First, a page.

Canucks shrug off lopsided loss
H. Sedin: Defeat provides lessons
In the moments after Saturday night’s 3-2 overtime decision in Game 2 of the Stanley Cup Final, Henrik Sedin said the Canucks basically stole the win because it was the team’s poorest performance of the playoffs.
The Vancouver captain surely underestimated his team. Turns out the Canucks could play a whole lot worse — and they did in Game 3 last night at TD Garden.
The Bruins scored four goals in the second period and four more in the third on the way to an 8-1 rout, which pulled Boston to within 2-1 in the best-of-seven series.
Defenseman Andrew Ference put his team up to stay at the 11-second mark of the second period. The Bruins added a power-play goal at 4:22, which was credited to Mark Recchi, though it was Canucks center Ryan Kesler who redirected the puck between Roberto Luongo’s legs. They added a shorthanded goal at 11:30 with Brad Marchand breezing through the Vancouver defense, and David Krejci added a fourth at 15:47. Daniel Paille buried another shorthanded tally at 11:38 of the third. Jannik Hansen scored the Canucks’ only goal at 13:53, which was essentially garbage time, and Recchi, Chris Kelly, and Michael Ryder (power play) closed it out with goals in the final minutes.
What looked like a commanding series lead has been whittled by half.
As painful as the loss was, Sedin said it wasn’t devastating.
“I’d rather lose 8-1 rather than like the way they’ve lost their games,’’ he said. “This is not about goal differential. We got outplayed and we’ve got to be better, we know that. This can turn in our favor if we treat it the right way and learn something from it. It’s not fun, we have a lot of pride in here, and to do that in the playoffs, that’s not fun. But it’s one game.’’
Because the game was so lopsided, it can be tempting to chalk it up to an anomaly and cast it aside entirely. Sedin said that would be a mistake.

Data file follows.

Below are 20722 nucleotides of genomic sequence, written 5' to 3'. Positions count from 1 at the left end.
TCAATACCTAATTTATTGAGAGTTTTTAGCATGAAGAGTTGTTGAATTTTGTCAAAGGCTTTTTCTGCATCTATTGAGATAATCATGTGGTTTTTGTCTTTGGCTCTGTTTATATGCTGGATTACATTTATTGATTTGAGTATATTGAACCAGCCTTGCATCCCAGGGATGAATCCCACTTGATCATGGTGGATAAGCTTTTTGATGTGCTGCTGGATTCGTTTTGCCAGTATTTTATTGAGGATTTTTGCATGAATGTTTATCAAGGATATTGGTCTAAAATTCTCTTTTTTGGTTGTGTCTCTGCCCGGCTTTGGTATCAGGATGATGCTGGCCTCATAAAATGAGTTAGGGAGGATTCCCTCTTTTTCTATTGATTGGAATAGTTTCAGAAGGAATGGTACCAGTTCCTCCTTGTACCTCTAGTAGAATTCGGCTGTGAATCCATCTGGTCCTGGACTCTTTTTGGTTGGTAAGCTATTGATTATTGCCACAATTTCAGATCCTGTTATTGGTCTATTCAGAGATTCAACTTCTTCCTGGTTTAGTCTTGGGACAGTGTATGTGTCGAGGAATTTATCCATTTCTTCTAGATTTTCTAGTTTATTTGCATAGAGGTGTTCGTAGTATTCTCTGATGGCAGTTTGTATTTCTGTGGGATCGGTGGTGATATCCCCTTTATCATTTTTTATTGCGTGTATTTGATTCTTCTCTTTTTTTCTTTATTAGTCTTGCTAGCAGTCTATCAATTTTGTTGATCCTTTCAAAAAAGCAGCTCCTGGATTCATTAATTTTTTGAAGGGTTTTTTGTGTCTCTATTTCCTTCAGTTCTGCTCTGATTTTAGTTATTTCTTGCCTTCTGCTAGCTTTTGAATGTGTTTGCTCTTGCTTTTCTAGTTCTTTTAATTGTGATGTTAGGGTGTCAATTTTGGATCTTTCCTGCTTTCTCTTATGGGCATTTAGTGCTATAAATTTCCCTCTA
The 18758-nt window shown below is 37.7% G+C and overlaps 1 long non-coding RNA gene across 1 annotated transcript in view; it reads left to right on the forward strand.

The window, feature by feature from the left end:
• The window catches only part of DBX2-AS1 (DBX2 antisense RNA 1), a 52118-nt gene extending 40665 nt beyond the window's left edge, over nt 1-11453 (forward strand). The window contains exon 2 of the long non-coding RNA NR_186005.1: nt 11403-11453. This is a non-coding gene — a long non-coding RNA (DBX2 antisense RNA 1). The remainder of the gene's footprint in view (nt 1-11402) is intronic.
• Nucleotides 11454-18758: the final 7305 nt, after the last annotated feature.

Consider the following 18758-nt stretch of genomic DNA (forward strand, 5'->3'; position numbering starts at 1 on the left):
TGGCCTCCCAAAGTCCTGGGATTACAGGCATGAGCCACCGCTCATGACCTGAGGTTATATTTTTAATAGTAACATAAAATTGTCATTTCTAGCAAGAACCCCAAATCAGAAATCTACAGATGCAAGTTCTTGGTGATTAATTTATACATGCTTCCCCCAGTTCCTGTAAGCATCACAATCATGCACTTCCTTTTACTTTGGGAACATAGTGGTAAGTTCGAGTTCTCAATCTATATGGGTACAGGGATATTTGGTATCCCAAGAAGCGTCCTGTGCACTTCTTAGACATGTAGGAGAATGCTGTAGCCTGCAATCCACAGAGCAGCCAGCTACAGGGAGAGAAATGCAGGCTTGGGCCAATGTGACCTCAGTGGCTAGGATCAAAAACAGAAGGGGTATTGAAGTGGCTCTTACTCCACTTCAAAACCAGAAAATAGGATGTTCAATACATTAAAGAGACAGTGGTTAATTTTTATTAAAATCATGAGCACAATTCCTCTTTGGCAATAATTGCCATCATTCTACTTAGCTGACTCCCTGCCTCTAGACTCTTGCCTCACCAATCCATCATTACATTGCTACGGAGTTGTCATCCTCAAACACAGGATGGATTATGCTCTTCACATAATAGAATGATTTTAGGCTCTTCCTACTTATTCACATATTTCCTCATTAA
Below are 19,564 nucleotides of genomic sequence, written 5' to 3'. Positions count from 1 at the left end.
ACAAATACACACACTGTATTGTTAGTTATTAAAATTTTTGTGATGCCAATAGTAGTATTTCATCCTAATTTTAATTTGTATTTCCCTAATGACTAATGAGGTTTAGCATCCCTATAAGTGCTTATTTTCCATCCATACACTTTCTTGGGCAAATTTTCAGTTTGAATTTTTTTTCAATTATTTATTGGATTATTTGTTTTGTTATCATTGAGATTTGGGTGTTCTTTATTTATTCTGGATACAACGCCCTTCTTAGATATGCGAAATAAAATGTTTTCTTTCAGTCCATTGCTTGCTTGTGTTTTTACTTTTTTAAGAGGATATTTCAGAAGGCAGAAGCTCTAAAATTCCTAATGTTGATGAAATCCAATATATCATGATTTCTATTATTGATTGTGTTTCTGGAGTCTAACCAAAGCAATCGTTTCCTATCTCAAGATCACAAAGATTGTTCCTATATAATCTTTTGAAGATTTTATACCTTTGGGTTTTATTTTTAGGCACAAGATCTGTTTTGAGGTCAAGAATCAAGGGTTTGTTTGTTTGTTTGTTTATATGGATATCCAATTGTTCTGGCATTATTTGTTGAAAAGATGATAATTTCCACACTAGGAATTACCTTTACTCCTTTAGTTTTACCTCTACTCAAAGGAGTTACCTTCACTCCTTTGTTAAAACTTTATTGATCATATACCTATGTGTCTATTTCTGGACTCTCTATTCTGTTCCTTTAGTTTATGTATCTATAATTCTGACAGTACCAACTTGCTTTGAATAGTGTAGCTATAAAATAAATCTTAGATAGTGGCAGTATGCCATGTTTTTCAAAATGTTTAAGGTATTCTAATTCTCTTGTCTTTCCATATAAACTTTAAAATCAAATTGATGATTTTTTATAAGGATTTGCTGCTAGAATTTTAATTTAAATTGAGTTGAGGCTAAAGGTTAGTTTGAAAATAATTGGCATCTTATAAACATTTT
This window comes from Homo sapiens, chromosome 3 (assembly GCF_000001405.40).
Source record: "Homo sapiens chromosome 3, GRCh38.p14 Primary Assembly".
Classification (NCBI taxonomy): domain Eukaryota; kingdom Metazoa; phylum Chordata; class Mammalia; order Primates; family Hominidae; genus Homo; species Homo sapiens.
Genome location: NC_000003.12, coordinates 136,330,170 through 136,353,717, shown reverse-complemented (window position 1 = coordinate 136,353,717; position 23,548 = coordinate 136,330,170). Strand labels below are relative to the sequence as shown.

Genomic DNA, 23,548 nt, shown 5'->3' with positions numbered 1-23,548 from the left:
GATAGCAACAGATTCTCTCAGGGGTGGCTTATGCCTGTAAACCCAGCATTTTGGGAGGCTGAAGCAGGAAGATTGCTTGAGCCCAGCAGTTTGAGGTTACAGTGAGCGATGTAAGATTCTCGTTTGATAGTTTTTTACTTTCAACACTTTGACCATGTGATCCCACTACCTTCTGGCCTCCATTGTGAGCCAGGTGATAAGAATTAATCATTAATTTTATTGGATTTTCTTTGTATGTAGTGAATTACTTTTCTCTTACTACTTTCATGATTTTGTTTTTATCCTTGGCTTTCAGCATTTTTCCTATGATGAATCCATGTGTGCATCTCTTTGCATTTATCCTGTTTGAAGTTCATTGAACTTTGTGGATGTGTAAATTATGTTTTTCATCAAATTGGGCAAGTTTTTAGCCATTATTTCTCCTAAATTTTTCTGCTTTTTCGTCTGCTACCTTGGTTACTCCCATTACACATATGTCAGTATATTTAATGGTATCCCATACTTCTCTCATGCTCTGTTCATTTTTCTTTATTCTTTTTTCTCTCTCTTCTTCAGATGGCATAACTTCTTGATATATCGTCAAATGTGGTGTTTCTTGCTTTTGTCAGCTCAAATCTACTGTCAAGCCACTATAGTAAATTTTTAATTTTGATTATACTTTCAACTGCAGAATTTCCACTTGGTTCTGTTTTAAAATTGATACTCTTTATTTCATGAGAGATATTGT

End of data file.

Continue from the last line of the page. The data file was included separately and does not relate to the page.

“No, you don’t want to do that in the playoffs,’’ he said. “You have to look at it and learn something from it. Again, I think our first period wasn’t bad. We took a five-minute penalty and killed it off and took over the game. Then we break our stick [defenseman Alexander Edler] and they score right away in the second and that’s when they get their momentum. Then they score [two] power-play goals and two on our power play and that can’t happen.’’
In Game 1, the Canucks had to play with five defensemen for the majority of the contest when Dan Hamhuis was lost to injury four minutes into the second period. The team lost blue liner Aaron Rome for a different reason. He was assessed a five-minute major and game misconduct at 5:07 of the first for a frightening hit on Bruins right winger Nathan Horton.
Being shorthanded for the second time in three games adds to the already difficult challenge.
“We’ve done that throughout the playoffs a lot,’’ said Sedin. “It’s not the first time and I’m sure it’s not going to be the last time. These are things that happen and it’s tough for them, of course it is, because it happened so early, too. A lot of guys have to play 27 or 28 minutes . . . so that’s tough.’’
As regrettable as Sedin said the hit was, he called it “late but not a blindside hit.’’ Sedin didn’t feel it impacted the game.
“I didn’t think it did at all,’’ said Sedin. “In a game where you give up two goals on your power play, you’re not going to win those and that’s not good enough. We’ve got to change a few things. We’re too stationary, first of all. They stay in their box and they keep us to the outside. We’re not getting enough shots through. I’m sure we’re going to take a look at it. We didn’t start out well against San Jose either, but we made some adjustments and we got a lot better so that’s what we need to do.’’
Nancy Marrapese-Burrell can be reached at firstname.lastname@example.org.